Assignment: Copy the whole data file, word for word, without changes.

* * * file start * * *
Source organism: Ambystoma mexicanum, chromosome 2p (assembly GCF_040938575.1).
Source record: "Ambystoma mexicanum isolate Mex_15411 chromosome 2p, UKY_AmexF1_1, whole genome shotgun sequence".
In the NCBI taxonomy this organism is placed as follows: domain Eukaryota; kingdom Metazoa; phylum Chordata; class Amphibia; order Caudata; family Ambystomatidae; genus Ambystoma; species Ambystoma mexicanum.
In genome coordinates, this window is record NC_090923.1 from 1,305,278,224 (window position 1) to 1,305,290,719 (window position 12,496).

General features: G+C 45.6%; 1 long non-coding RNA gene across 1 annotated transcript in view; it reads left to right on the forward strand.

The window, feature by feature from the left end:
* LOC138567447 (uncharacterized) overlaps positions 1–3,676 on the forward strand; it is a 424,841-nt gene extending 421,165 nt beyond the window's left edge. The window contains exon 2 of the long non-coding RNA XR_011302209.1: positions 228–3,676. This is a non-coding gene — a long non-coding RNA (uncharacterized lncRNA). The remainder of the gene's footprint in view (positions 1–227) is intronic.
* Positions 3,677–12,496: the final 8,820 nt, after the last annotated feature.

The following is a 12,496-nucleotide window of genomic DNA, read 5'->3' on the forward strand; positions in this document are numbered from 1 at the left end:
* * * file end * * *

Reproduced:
Source organism: Ambystoma mexicanum, chromosome 2p (assembly GCF_040938575.1).
Source record: "Ambystoma mexicanum isolate Mex_15411 chromosome 2p, UKY_AmexF1_1, whole genome shotgun sequence".
In the NCBI taxonomy this organism is placed as follows: domain Eukaryota; kingdom Metazoa; phylum Chordata; class Amphibia; order Caudata; family Ambystomatidae; genus Ambystoma; species Ambystoma mexicanum.
In genome coordinates, this window is record NC_090923.1 from 1,305,278,224 (window position 1) to 1,305,290,719 (window position 12,496).

General features: G+C 45.6%; 1 long non-coding RNA gene across 1 annotated transcript in view; it reads left to right on the forward strand.

The window, feature by feature from the left end:
* LOC138567447 (uncharacterized) overlaps positions 1–3,676 on the forward strand; it is a 424,841-nt gene extending 421,165 nt beyond the window's left edge. The window contains exon 2 of the long non-coding RNA XR_011302209.1: positions 228–3,676. This is a non-coding gene — a long non-coding RNA (uncharacterized lncRNA). The remainder of the gene's footprint in view (positions 1–227) is intronic.
* Positions 3,677–12,496: the final 8,820 nt, after the last annotated feature.

The following is a 12,496-nucleotide window of genomic DNA, read 5'->3' on the forward strand; positions in this document are numbered from 1 at the left end: